Sung at Bergen-Belsen by liberated survivors in 1945, on the ships leaving the tragedy of Europe, while the nation of Israel became a reality in 1948, and to this very day by Jewish children in schools around the world. How important is the Hatikvah? The answer is extremely. However, Why?
The formation of all Jewish history in the past 2 millennia, since the destruction of the Second Temple, has amalgamated into a single simplified historical concept of ‘The Hope’. From the creation of Hovevei Zion in the 1880’s to the desperation of Jews in the post-Second World War era, to the fighting to keep Israel a free homeland, the Hatikvah in its few words and simple melody characterizes one of the absolutes that has preserved Jewish existence — hope.
The man behind the words although did not live a remarkable life, had achieved to portray in a few lines ideas that had remained unsaid by Jews for centuries — incidentally these same very words represented the major feelings that were being developed by the Zionist movement, yet I suspect it also aided in strengthening them.
Naphtali Herz Imber, born in a small corner of the Austro-Hungarian empire, gained his status as a mediocre Talmudic scholar. He spent his time visiting several communities across Eastern Europe, and even went as far as Constantinople. Along his travels he met Jews of all forms and classes, which played an enormous role in influencing his writings- namely his poetry.
Amidst his travels, in 1877, in the town of Jassy, Romania- he jotted down a few lines that had characterized his sentiment, and most likely the sentiments of many of the Jews he had met on his way. The poem, however, which he named Hatikvah remained unknown for years.
Imber managed to find work as a secretary for a Christian Zionist which prompted him to move to Eretz Yisrael in 1882, ultimately fueled by his intense desire to work for the cause which he had dedicated his life to. By 1886, through his connections to the Hovevei Zion movement, his poem was used in conjunction with a Romanian melody by a Jewish Romanian worker to form the current modern rendition of Hatikvah. By 1897, it became the official anthem of the Zionist organization.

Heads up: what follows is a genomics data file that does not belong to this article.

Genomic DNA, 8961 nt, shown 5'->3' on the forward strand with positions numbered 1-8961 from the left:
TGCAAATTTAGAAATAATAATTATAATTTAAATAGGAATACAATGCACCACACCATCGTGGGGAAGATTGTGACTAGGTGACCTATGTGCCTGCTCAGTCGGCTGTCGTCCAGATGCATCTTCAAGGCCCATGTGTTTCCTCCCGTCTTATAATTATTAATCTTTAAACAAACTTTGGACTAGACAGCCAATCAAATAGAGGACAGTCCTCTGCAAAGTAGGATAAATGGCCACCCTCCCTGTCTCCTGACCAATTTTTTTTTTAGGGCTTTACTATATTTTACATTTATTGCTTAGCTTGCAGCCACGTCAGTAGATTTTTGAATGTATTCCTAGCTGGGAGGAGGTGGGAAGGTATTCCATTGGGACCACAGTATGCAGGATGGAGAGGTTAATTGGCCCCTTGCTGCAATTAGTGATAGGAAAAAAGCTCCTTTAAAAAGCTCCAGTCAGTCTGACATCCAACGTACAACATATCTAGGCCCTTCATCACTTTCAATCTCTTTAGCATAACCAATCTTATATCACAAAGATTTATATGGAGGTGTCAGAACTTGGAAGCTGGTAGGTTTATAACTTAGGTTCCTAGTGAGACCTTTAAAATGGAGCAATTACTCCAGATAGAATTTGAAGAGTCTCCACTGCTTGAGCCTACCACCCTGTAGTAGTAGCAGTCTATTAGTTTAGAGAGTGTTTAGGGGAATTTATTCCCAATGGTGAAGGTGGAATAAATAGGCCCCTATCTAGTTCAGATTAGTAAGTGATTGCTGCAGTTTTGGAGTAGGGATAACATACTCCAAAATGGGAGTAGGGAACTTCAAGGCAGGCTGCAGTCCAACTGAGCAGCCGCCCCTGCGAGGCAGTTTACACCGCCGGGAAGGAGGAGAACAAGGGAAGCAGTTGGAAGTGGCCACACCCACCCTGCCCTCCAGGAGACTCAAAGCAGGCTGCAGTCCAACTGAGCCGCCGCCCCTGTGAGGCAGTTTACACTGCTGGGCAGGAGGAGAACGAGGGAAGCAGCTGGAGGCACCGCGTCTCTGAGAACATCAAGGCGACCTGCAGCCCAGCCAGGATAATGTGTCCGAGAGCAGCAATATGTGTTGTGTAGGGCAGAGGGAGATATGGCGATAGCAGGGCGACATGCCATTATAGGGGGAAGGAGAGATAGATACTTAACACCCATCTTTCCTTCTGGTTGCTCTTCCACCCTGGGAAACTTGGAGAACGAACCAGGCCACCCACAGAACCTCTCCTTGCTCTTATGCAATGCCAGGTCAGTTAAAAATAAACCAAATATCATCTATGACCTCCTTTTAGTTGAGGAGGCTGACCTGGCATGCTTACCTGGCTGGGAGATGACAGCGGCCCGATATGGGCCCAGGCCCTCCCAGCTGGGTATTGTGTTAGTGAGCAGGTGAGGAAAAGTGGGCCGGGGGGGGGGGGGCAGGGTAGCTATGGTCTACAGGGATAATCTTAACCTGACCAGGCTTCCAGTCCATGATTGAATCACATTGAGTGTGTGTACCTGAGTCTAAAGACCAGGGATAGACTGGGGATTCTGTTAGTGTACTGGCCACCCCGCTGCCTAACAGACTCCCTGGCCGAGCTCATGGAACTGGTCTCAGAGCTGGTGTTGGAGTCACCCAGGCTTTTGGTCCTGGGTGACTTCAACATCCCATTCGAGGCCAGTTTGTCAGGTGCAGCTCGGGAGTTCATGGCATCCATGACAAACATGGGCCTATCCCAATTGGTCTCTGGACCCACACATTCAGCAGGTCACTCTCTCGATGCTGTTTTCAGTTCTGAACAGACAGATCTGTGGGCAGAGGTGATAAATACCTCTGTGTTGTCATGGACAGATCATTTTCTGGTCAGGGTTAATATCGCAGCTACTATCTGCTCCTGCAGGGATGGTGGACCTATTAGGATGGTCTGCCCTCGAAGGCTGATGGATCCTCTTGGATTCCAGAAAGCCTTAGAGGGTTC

He spent the remainder of his life in England working for the Zionist cause, and occasionally translating poetry into Hebrew. In fact, his most reputable translations are those of Omar Khayyam — the 11th century Persian poet, which he continued to work on until his death in the United States in 1909.
Although Imber’s life was not particularly outstanding, he had created such an extraordinary simplification of the need to (re-)create a homeland for the Jewish people that all of the Herzelian doctrines could be summed up with just a few lines. Interestingly, not so different from the function of a haiku — in this case a very political one. Yet, how is all of this still relevant today?
As Israeli politics creates even more divisions with each passing day, and while there seems to be more differences in the make-up of Jews- from the most secular to the ultra orthodox that makes up Israeli society. As Israel struggles to strengthen its ties with the diaspora- all the while still under constant violent threat — the nation still listens to the Hatikvah, and although only made official in 2004, people have been singing Imber’s lines for generations.
The truth is that “The Hope” was by no means more relevant in 1897, or 1948 than it is today. Although Eretz Israel has been founded, and turned from an unmanageable desolate land into a fruitful arable one by the labours of past generations, their hope should be no different from any other Jew both inside and outside the nation today. As Israel continues to be the sole real democratic and multicultural polity in the Middle East, the hope of building Eretz Yisrael is as important now as it was in 1897- in fact it is that much harder in our contemporary.
You might be wondering: So what is this hope?
Simple. The self-evident and most basic right awarded to all- to create a life and home. One of self-determination that had been the requisite of all nations in this world — except for Israel who in the past century has had an extremely difficult time doing so- precisely why it is most pertinent today. The truth remains that the construction of a home never really finishes, especially one as large and complex as Israel.
Hatikvah will always cause emotional responses and even pride, but it should first serve as reminder of how for someone like Imber with a mere hope-an idea, I dare say dream- can convey the feelings of so many people, which was undoubtedly essential to the materialization of Israel. Not so different from how today the populace’s hope is for peace and stability, which will perhaps one day manifest itself.